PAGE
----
Question: I’m just a new reader of this group. I’ve been suffering from RSI since the beginning of February and have just returned to work after having a month off resting. I’ve had various tests to make sure nothing is ‘abnormal’ and I have been to an osteopath. I am now having some physiotherapy. However, nothing seems to make much difference and I was wondering what sort of treatment anyone else was having and how they were dealing with the RSI. I had this before about 5 years ago and although it never completely went away it was bearable. It now seems to have returned with a vengeance. Well, I’ve got pain in my neck, back, collar-bone, shoulders, elbows, wrists and hands and occasionally the pain creeps round into the side of my chest. I’ve also woken up a couple of times and not been able to feel my arms. This has only lasted seconds but as you can imagine was rather scary. I’ve been to see a rheumatologist who could find nothing wrong and I’ve also had tests to make sure I’ve not got damaged nerves (which I haven’t). I’ve just finished having osteopathy and I am now seeing a physio who has given me exercises to do to try and keep my neck loose and to aid my posture. Unfortunately, nothing has taken away the pain.
Answer 2: I’m sorry to hear its so bad for you right now. It reminds me of me a few months ago. I’m much better now though – hopefully the same for you soon. I had this (dead arm), at least a couple of times if not more. You’re right, very worrying. One does not realize how heavy a limb is until it becomes completely immobile! My physio thought I had a constricted nerve (I read somewhere else it was called thoracic outlet syndrome). I got given a set of exercises with a similar aim to yours. They did help me as long as I kept doing them regularly. I haven’t had the dead arm for months now – the exercises must be working then! I think it also helped to beef up my pillow so that less pressure on the upper arm. A special neck pillow might help you here. Ask on this list if you can’t find a pillow but try : osteopath, chiropractor, or Argos.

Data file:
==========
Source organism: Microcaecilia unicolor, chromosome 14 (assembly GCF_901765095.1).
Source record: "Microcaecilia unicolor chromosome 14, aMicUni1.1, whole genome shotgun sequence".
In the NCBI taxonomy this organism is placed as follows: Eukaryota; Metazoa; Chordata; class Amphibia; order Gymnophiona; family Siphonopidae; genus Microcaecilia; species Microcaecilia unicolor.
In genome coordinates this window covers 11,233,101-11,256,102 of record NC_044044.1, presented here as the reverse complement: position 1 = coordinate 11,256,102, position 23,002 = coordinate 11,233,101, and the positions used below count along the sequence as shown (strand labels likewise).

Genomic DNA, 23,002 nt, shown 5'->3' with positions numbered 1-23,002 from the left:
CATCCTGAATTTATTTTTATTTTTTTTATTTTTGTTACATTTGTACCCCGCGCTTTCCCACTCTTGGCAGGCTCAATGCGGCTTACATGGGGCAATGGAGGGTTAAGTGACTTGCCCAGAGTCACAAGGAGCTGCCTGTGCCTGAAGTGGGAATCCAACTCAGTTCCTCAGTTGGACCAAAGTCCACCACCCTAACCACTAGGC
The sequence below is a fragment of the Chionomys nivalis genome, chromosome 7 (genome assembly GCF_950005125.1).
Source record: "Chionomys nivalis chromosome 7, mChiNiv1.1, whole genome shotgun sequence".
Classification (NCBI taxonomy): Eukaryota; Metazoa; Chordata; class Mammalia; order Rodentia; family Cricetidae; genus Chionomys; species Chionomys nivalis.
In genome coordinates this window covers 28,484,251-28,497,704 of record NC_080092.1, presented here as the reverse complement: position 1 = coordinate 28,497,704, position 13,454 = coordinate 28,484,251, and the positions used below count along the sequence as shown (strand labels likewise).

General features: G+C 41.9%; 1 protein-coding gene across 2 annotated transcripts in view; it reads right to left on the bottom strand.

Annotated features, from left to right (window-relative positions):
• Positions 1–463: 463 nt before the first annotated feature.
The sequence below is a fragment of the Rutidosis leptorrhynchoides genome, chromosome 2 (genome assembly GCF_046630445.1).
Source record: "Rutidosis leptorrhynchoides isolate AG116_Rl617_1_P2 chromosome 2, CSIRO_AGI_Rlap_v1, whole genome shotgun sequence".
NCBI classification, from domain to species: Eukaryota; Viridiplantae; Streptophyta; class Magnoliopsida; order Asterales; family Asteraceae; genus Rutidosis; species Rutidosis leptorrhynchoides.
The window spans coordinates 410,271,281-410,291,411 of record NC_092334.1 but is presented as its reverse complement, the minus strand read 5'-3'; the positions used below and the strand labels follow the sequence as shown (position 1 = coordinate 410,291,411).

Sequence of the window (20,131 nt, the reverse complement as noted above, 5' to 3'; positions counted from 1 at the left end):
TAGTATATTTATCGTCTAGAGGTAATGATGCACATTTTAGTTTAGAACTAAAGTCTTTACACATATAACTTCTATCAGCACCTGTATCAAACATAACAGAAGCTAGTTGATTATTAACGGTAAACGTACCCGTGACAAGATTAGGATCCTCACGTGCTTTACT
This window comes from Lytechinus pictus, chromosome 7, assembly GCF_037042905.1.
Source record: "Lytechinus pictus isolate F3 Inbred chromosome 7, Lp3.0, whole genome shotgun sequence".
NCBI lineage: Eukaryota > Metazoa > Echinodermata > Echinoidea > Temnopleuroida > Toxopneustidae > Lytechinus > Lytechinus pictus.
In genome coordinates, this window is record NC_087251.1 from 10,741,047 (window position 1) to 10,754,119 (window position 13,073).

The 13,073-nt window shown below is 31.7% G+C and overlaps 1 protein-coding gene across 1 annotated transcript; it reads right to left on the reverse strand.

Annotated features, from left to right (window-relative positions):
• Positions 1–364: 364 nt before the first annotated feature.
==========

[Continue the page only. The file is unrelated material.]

Answer 3: Try the Alexander Technique as this will correct any bad postural habits you have developed. Most keyboard users end up with rounded shoulders which continually stretch the muscles across the back and shoulders which causes the pain. Try having your back/neck/arms massaged by someone who knows what they are doing. This will temporarily get rid of any knots (or trigger points). If this works well get your physio to look for the trigger points and learn the stretches to stop them coming back. For those of you who are busy stroking yourselves (purr, purr) try reading Patrick Walls book ‘The Challenge of Pain’ as this explains how this form of ‘distraction’ works.
Answer 4: I bought a Harley Pillow last week for 36 pounds, and I’m finding it very good and definitely worth the outlay. I can now sleep on my side without getting dead arms, and it also makes sleeping on my back much more comfortable. I do find that when I sleep on my side I tend to really bunch my fists and bend my wrists, for some reason. My osteopath lent me the Harley pillow and another (Royal Rest or something) to try out for a few days each. This was well worth doing – when I tried them at the osteo’s I would have chosen the other pillow, but when I actually slept on them it was the Harley that turned out the best. I don’t know though whether you could find an osteopath or chiropractor who would lend you pillows without having a session with them, which would obviously cost even more (mine charges 28 a go, which I think is fairly standard). I’ve also had a couple of sessions of Indian Head Massage, which does a lot of work around the shoulders and neck. I can thoroughly recommend it even if you don’t have neck problems. It is almost as pleasurable as stroking yourself…(well a lot more actually – not sure I’ve got the touch). If all this sort of stuff was available on the NHS, I wonder how much they’d save in the long run?